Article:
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Dulce et Decorum Est by Wilfred Owen and The Soldier by Rupert Brooke - Why Are They So Different?

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DULCE ET DECORUM EST BY WILFRED OWEN AND THE SOLDIER BY RUPERT BROOKE - WHY ARE THEY SO DIFFERENT? The poems 'Dulce et Decorum Est' by Wilfred Owen and 'The Soldier' by Rupert Brooke were both written between 1914 and 1918, the time of the first world war. On reading the poems for the first time, they may seem very similar because they are based on war but after analysing them closer I found out that this isn't the case. They are different in many ways. With these poems being written at the same time the content of the poems are very similar. The similarities that emerge in these two poems are much more obvious than the differences. They are very superficial. War is evidently the main topic with 'The Soldier' being about a soldiers opinions on fighting for his country and 'Dulce et Decorum Est' being about the blood and gore which appeared during the end of the first world war. ...read more.


It tells us just how bad the health of the soldiers were and how they were intoxicated with exhaustion. Gas shells were dropping everywhere and soldiers desperately tried to fit gas masks whilst watching helpless friends struggle says Wilfred Owen in 'Dulce et Decorum Est'. We know from Owen's words that the state of the soldiers was so careless that death was just routine for them as they 'flung' injured soldiers into wagons. 'The Soldier' doesn't make war seem so horrific and this may be because it was written in 1914 and 'Dulce et Decorum Est' was written in 1918. In 1914 the real terrors of the war had not been publicised. 'The Soldier' gives us a real feeling of patriotism as England is mentioned several times. ...read more.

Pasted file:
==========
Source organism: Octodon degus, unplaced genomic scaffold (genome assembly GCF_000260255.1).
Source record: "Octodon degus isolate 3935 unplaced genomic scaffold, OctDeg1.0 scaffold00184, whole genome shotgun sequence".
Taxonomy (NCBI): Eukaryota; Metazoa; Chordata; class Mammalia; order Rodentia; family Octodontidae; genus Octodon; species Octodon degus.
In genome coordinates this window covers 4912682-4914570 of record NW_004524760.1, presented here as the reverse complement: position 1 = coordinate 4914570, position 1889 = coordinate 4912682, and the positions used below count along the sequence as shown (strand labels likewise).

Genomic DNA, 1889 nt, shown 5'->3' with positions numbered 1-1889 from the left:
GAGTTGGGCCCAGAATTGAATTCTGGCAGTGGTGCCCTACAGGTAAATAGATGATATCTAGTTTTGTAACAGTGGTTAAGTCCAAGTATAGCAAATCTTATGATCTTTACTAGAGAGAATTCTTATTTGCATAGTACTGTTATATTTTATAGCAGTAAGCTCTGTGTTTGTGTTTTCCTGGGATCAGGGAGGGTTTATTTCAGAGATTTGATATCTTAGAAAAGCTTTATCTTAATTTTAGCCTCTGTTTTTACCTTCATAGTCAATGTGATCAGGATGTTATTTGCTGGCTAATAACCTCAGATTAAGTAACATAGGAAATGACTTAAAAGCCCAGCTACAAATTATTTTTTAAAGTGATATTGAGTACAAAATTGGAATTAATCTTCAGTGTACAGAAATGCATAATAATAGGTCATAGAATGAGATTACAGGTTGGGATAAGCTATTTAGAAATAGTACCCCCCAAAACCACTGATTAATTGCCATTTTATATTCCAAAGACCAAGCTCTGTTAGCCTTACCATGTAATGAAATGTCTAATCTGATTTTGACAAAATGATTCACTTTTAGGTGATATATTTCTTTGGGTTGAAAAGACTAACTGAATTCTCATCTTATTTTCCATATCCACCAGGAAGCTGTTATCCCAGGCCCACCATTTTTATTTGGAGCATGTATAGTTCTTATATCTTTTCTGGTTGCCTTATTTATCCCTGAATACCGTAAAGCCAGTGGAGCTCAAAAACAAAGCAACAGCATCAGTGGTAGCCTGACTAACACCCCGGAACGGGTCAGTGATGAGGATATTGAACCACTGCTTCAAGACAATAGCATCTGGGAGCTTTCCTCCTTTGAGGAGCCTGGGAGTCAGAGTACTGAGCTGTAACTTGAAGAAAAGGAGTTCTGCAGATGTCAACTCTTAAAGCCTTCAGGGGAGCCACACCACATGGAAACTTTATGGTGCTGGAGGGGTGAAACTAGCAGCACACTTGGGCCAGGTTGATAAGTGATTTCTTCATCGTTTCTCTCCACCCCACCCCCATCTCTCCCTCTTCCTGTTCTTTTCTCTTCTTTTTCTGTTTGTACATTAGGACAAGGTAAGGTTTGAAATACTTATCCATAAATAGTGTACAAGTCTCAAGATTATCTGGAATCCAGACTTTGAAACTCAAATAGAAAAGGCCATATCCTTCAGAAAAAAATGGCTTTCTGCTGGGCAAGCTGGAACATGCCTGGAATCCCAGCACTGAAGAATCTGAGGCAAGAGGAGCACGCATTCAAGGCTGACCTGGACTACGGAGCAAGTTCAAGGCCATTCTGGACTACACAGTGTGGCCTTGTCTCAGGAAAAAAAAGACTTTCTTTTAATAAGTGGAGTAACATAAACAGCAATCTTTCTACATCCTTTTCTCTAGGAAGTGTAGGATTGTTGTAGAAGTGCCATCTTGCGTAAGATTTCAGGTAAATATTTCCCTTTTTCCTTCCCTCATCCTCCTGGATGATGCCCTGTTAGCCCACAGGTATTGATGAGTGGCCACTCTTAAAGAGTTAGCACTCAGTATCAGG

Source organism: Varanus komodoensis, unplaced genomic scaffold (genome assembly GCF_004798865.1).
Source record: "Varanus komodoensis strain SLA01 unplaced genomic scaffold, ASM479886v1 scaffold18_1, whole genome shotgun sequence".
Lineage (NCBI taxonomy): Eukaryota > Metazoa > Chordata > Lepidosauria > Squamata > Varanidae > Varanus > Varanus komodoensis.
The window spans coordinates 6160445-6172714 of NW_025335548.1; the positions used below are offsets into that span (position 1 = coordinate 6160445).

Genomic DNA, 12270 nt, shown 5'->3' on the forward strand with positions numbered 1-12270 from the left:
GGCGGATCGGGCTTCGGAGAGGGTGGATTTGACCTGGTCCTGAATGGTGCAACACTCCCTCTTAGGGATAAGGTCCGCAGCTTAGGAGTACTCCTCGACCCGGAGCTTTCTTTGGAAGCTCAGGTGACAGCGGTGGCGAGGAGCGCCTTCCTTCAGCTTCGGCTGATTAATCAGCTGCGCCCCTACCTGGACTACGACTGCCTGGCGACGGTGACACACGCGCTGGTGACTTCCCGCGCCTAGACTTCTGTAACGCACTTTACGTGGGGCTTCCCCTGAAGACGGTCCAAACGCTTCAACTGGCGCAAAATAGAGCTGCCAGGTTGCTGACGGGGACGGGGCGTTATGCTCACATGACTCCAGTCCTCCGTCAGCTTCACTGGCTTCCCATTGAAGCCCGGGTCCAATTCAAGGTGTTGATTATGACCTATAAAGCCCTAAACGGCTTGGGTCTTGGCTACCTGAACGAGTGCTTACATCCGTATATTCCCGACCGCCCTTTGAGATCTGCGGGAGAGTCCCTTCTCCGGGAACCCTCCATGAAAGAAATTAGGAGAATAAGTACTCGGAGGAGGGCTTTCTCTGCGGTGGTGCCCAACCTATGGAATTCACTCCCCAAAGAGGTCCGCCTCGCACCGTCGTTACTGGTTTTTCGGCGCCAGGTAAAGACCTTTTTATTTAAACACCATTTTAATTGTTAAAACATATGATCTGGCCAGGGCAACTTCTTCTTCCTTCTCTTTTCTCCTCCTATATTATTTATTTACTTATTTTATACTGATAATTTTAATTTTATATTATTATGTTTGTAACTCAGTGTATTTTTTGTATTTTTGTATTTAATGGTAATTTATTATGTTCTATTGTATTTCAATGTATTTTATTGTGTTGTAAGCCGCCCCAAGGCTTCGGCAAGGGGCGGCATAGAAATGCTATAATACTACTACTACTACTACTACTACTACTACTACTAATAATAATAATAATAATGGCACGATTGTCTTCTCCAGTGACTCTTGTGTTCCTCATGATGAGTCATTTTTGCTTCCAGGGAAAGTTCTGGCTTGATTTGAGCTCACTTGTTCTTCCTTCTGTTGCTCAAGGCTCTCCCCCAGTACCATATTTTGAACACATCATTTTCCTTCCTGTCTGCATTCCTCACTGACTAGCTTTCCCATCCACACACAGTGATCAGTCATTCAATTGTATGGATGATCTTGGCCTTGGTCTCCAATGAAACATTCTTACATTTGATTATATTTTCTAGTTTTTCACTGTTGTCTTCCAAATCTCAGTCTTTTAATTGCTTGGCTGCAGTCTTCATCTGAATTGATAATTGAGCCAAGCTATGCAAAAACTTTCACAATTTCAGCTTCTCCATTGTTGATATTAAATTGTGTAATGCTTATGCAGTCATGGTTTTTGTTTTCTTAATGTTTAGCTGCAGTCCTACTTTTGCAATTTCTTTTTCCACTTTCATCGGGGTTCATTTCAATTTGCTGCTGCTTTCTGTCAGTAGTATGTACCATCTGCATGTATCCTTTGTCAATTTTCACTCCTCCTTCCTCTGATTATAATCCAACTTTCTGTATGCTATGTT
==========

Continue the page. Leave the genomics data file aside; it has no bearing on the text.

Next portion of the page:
A very clear picture is painted in your mind. I feel that these two poems contradict each other by one saying that it is right to die for your country and the other disagreeing. Rupert Brooke's ideas about war were much more old-fashioned than Wilfred Owen's. Owen's ideas are more futuristic and the war he describes is more developed and innovative. The things he describes such as gas bombs are much more advanced than the guns that would probably have been used on the battlefields that were possible the setting for 'The Soldier'. Personally I prefer 'Dulce et Decorum Est' because it gives me more of an image in my head than 'The Soldier' does. It is a lot more descriptive and to the point whereas Rupert Brooke was very vague about the awfulness of the First World War. Wilfred Owen's style of writing intrigues me more and I was able to understand it. ...read more.

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